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Euronext ‘extremely confident’ about Europe's tech companies despite stagnation fears

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A woman cycles past the Euronext Amsterdam stock exchange in Amsterdam on April 7, 2021.
A woman cycles past the Euronext Amsterdam stock exchange in Amsterdam on April 7, 2021.   -   Copyright  JOHN THYS / AFP
By Pascale Davies

Technology companies and start-ups may fear so-called stagflation, rising prices and interest rates just now, but the pan-European stock exchange Euronext says the situation is not as bleak as feared.

“The big difference between the situation that we are facing today and the situation we're facing 10 years ago or so is that the quality of European technology companies is extremely good,” said Euronext’s CEO & Chairman of the Managing Board Stephane Boujnah.

While he admitted that companies may have a smaller valuation due to the current economic climate, he told Euronews Next at the International Financial Forum in Paris that he was “extremely confident about the outlook” of Europe’s tech companies.

He explained that over the past 15 years there has been consistent progress in high-quality technology projects that have been properly seeded, properly funded by venture capitalists, and developed by private equity funds.

Euronext is so confident in the bloc’s tech companies that in June, it launched a new technology initiative called Tech Leaders in a bid to compete with Nasdaq and help the sector's companies gain more visibility across the continent's asset managers and other investors.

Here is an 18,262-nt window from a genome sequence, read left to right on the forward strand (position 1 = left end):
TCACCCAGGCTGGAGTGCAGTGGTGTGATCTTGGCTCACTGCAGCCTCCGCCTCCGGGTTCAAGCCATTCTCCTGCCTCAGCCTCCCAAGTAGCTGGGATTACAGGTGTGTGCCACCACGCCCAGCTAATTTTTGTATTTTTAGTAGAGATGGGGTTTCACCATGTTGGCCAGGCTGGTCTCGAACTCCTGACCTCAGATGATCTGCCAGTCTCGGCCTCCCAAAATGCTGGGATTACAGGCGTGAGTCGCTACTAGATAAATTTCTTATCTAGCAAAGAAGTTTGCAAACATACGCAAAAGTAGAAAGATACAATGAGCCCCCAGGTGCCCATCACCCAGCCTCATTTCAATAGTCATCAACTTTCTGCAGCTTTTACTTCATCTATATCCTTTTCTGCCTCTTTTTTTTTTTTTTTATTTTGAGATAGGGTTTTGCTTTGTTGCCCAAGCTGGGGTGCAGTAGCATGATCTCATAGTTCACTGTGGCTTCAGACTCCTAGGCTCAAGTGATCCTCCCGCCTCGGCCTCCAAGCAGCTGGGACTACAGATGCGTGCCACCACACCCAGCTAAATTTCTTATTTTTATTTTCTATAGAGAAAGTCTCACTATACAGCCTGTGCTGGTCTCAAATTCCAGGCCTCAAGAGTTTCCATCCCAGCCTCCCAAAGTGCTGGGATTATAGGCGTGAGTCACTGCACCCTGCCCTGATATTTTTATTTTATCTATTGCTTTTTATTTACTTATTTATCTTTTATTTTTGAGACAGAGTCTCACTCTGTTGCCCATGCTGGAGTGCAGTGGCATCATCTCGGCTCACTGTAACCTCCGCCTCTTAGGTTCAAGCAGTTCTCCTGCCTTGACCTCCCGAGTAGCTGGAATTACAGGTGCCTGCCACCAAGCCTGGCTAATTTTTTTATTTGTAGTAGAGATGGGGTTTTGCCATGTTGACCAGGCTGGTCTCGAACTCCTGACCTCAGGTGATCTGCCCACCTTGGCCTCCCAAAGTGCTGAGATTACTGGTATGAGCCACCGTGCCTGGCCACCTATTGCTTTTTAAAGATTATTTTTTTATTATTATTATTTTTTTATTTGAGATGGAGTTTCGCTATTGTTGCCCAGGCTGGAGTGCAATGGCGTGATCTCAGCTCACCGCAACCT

One of the reasons for its creation is so that companies registered across European member countries can identify as part of a collective group of European tech leaders, irrespective of location.

Boujnah said another reason for the creation of Tech Leaders is so that specialised asset managers and tech funds can identify European tech companies as a group of homogeneous technology players.

Creating Europe’s tech leaders

While the United States has the strongest tech scene with giants such as Amazon and Google, we should not discount Europe, says Boujnah, who believes it has strong research, academia, blue chip and companies.

“People do save much more in Europe and therefore feed the pipe of equity, much more in Europe than in the US, where people borrow and use debt even if they have to save for the sake of their pensions. So this continent has huge strengths,” he said.

Some of its “structural weaknesses” he said are that European markets are more fragmented than the US. While he is not quite so sure that Europe could create its own Godzilla companies there are “many very material niche markets that are very big that allow European companies to be global peers,” he said.

One of those niche markets is fintech, especially payment systems, which Europe has raised several big names including Klarna and Revolut. But the other big player will be deep tech, predicts Boujnah.

“I do believe that in the semiconductors, in the telecom equipment, in the software side of the universe, above and beyond the usual buzzwords like that.

“And the European deep tech technology skills and assets are going to make the difference in the years to come”.

Video editor • Aisling Ní Chúláin